This will give us 3 input features and one output value to predict for each training pattern.

We can see that as in the univariate time series example above, we may need to remove the first and last rows in order to train our supervised learning model.

This example raises the question of what if we wanted to predict both measure1 and measure2 for the next time step?

The sliding window approach can also be used in this case.

Using the same time series dataset above, we can phrase it as a supervised learning problem where we predict both measure1 and measure2 with the same window width of one, as follows.

Not many supervised learning methods can handle the prediction of multiple output values without modification, but some methods, like artificial neural networks, have little trouble.

We can think of predicting more than one value as predicting a sequence. In this case, we were predicting two different output variables, but we may want to predict multiple time-steps ahead of one output variable.

This is called multi-step forecasting and is covered in the next section.

Sliding Window With Multi-Step Forecasting

The number of time steps ahead to be forecasted is important.

Again, it is traditional to use different names for the problem depending on the number of time-steps to forecast:

  • One-Step Forecast: This is where the next time step (t+1) is predicted.
  • Multi-Step Forecast: This is where two or more future time steps are to be predicted.

All of the examples we have looked at so far have been one-step forecasts.

There are are a number of ways to model multi-step forecasting as a supervised learning problem. We will cover some of these alternate ways in a future post.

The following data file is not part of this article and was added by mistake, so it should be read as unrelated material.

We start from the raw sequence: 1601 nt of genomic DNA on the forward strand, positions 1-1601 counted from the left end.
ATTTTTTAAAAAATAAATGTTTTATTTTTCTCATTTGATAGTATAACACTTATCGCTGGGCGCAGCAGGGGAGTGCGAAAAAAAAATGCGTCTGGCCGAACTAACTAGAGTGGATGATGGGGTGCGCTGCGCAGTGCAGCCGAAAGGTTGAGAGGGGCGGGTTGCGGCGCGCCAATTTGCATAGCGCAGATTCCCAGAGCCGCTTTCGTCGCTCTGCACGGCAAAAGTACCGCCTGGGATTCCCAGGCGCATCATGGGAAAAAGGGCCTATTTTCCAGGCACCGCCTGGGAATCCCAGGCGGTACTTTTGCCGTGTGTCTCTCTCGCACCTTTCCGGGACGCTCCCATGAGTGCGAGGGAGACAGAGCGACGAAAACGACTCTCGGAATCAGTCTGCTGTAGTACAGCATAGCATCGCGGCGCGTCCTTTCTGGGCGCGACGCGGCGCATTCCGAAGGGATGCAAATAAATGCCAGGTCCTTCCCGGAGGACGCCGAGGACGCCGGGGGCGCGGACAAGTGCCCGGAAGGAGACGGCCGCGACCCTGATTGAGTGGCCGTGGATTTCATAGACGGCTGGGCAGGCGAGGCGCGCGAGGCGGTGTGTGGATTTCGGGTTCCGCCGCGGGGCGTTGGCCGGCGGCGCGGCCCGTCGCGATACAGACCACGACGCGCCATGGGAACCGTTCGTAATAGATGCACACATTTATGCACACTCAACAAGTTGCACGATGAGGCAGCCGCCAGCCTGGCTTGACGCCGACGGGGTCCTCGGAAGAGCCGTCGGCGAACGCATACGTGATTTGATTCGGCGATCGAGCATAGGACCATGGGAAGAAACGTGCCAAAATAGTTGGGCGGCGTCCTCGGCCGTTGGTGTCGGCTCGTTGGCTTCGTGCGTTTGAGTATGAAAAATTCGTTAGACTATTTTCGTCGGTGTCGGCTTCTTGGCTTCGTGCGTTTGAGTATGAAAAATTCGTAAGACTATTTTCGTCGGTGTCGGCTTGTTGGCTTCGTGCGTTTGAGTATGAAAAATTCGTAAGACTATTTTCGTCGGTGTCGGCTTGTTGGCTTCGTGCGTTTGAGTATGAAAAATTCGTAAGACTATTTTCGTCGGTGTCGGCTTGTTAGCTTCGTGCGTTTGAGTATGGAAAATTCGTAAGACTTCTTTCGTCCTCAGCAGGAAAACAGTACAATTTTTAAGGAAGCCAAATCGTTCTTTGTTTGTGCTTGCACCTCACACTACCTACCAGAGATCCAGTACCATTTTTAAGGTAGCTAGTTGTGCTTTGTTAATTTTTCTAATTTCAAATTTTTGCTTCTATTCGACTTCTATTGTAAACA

For now, we are focusing on framing multi-step forecast using the sliding window method.

Consider the same univariate time series dataset from the first sliding window example above:

We can frame this time series as a two-step forecasting dataset for supervised learning with a window width of one, as follows:

We can see that the first row and the last two rows cannot be used to train a supervised model.

It is also a good example to show the burden on the input variables. Specifically, that a supervised model only has X1 to work with in order to predict both y1 and y2.

Careful thought and experimentation are needed on your problem to find a window width that results in acceptable model performance.

Further Reading

If you are looking for more resources on how to work with time series data as a machine learning problem, see the following two papers:

For Python code for how to do this, see the post:


In this post, you discovered how you can re-frame your time series prediction problem as a supervised learning problem for use with machine learning methods.

Specifically, you learned:

  • Supervised learning is the most popular way of framing problems for machine learning as a collection of observations with inputs and outputs.
  • Sliding window is the way to restructure a time series dataset as a supervised learning problem.
  • Multivariate and multi-step forecasting time series can also be framed as supervised learning using the sliding window method.

Do you have any questions about the sliding window method or about this post?
Ask your questions in the comments below and I will do my best to answer.